The Dash 8-100 Package Freighter was first conceived in 2014 to answer a Request For Proposals from a Canadian cargo company (which never panned out). Voyageur decided to proceed with engineering the project about 18 months ago, and has been in discussions with Wasaya for about two years.
Designed with a 10,000-pound payload, which can occupy up to 1,380 cubic feet, the Dash 8-100PF can move more cargo faster and at a lower unit cost than other comparable freight aircraft, such as the Saab 340 and Embraer 120. The package freighter uses the original OEM 50 by 60-inch cargo door, which is ideal for remote operations with a cargo sill-to-floor level of only 40 inches off the tarmac.
Voyageur adds safety placards and high visibility markings on the inside of the door and within the cargo compartment to enhance safety. The class ‘E’ cargo compartment consists of a reinforced cargo floor which can accommodate 75 pound-per-square-foot loads, separated by 9G cargo nets between the six loading zones.
The main modifications include a sealed metal cabin liner to mitigate potential fire damage. It has an advanced fire and smoke suppression system, which will detect smoke within a minute, and a ventilation system shut-off. The cockpit remains virtually unchanged with the standard legacy Dash 8 configuration, with only the fire suppression system controls and displays added. The cargo bay is equipped with new LED lighting. A cargo floor roller system is under study to fulfil future customer requirements.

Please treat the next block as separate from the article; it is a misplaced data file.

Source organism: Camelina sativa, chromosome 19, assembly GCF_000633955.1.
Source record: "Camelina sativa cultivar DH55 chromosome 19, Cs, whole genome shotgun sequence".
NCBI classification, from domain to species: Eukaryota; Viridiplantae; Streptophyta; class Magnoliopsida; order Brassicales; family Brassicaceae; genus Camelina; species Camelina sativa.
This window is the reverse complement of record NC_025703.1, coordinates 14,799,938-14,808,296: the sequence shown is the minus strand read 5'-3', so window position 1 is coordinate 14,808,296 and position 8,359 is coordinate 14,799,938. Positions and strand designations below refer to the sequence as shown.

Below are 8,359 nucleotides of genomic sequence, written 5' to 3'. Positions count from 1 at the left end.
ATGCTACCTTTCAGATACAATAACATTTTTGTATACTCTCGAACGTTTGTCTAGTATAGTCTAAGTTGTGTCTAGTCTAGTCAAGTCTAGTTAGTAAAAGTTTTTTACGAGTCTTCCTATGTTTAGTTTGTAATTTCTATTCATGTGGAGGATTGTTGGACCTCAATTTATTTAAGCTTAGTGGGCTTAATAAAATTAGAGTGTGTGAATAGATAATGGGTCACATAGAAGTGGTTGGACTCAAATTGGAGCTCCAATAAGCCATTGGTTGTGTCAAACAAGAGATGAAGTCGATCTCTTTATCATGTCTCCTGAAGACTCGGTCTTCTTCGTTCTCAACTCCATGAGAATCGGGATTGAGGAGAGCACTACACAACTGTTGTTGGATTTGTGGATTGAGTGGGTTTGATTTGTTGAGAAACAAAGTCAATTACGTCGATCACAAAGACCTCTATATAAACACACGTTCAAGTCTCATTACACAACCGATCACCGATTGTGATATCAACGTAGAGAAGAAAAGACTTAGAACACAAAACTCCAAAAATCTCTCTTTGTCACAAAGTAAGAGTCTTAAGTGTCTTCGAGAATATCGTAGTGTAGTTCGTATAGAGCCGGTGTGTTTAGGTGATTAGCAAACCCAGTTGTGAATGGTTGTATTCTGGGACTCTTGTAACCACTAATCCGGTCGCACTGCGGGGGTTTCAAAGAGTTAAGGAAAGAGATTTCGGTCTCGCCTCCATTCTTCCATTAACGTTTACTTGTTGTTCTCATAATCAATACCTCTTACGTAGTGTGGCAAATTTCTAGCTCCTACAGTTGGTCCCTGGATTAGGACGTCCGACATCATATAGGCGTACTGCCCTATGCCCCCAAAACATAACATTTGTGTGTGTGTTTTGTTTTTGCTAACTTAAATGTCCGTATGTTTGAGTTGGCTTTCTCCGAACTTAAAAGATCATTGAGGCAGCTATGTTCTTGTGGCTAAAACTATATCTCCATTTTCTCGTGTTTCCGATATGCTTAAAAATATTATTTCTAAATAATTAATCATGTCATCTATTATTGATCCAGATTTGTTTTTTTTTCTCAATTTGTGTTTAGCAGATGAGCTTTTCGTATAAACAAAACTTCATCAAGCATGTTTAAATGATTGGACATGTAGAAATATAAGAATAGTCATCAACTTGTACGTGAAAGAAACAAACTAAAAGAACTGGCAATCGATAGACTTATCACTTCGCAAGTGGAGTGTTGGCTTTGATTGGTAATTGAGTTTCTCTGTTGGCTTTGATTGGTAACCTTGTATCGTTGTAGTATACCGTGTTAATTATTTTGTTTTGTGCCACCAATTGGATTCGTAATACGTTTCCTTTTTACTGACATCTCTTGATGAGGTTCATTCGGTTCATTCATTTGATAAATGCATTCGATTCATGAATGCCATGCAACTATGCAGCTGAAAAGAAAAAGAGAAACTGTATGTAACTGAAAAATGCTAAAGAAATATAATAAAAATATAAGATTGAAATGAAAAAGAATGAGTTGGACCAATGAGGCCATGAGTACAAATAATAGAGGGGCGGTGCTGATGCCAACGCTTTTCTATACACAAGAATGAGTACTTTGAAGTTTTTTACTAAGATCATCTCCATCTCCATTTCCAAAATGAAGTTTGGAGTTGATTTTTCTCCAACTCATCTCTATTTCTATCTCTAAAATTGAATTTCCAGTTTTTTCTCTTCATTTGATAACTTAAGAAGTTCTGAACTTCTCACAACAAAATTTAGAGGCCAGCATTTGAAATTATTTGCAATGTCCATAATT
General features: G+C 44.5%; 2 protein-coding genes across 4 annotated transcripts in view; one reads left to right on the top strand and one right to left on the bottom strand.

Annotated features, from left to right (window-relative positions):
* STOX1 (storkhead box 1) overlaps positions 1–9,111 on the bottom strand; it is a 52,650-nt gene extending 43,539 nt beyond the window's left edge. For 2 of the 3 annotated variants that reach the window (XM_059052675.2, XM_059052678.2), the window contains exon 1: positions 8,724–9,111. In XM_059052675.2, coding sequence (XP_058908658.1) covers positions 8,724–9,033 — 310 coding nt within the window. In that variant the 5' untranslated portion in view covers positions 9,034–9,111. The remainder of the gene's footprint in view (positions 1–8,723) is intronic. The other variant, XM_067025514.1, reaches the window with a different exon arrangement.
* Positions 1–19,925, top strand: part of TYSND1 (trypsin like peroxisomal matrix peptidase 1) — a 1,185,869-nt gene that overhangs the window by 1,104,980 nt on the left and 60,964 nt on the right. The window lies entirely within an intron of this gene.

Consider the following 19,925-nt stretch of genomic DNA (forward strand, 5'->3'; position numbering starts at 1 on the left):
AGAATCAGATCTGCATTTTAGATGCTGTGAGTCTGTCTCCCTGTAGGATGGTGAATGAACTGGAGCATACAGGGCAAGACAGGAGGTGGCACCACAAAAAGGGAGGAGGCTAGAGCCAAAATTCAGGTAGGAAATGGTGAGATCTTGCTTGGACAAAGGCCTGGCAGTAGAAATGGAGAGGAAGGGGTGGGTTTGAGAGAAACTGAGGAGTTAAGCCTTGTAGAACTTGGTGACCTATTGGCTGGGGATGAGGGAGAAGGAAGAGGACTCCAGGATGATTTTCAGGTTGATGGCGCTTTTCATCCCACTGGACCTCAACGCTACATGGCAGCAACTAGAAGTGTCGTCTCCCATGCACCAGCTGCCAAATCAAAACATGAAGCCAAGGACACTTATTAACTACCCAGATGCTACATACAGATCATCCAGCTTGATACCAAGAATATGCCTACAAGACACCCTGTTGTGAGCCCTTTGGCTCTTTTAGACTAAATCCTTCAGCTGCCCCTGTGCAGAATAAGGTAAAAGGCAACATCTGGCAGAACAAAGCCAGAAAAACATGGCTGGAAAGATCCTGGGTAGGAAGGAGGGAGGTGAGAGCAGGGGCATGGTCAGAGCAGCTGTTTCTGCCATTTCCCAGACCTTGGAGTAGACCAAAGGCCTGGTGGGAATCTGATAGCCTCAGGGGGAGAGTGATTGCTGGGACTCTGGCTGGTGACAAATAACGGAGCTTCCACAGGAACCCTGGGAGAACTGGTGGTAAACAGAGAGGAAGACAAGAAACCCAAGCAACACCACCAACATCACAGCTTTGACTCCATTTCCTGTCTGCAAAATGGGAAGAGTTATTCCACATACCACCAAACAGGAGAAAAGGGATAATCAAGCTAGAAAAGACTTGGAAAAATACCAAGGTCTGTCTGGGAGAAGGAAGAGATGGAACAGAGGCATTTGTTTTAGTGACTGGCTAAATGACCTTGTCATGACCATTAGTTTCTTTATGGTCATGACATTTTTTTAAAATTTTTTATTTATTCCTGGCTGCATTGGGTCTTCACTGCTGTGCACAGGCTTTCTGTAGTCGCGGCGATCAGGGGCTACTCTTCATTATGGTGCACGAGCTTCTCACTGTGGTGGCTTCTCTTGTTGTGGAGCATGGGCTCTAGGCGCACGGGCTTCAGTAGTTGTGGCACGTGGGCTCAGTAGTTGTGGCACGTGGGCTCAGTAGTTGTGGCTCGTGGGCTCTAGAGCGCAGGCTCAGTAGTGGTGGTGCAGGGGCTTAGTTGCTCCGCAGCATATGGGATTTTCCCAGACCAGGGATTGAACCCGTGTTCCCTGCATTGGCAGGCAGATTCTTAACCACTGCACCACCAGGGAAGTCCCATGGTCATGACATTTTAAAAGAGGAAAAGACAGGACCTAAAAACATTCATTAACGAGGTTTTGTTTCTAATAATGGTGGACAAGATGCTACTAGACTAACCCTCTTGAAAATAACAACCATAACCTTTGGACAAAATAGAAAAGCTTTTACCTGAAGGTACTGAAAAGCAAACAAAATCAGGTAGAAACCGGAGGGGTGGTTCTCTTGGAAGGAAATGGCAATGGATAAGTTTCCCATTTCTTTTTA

The purchase of Voyageur Airways by Jazz parent company Chorus Aviation in 2015 has been a boon to Voyageur. It was renamed Voyageur Aviation Corporation, and is subdivided into three divisions: Voyageur Airways for worldwide airline, charter and air ambulance operations; Voyageur Aerotech for MRO and special mission conversions; and the newest division, Voyageur Avparts, to handle its extensive aircraft parts distribution, consignment and reclamation business.
Voyageur’s new partnership with Chorus has provided capital to allow the Aerotech division to focus on proprietary conversion projects, including the Package Freighter.
“The new cargo aircraft hits a definitive sweet spot in the regional aircraft cargo marketplace. The payload to operational cost ratio is extremely favourable,” commented Voyageur’s Tapson.”With a full 10,000-pound load it can boast an 800-mile range.”
The first Dash 8-100PF airframe was originally an Air Nova aircraft that was delivered in 1986. This particular aircraft has a special place in the heart of Chorus Aviation president and CEO, Joseph Randell. He was president of Air Nova when it was first delivered, and feels it is very appropriate that it has come full circle as such a key aircraft under the Chorus corporate umbrella.
The aircraft was transferred to Voyageur from Jazz on March 13, 2017, prior to flight testing in the Package Freighter configuration. It was painted at Muskoka Aircraft Refinishing in full Wasaya Airways colours in February. The aircraft is currently undergoing final regulatory approval from Transport Canada in anticipation of the awarding of a supplemental type certificate, and will be delivered to Thunder Bay in May.
The second Dash 8-100PF is presently under conversion at Voyageur, also destined for Wasaya by the second quarter of this year.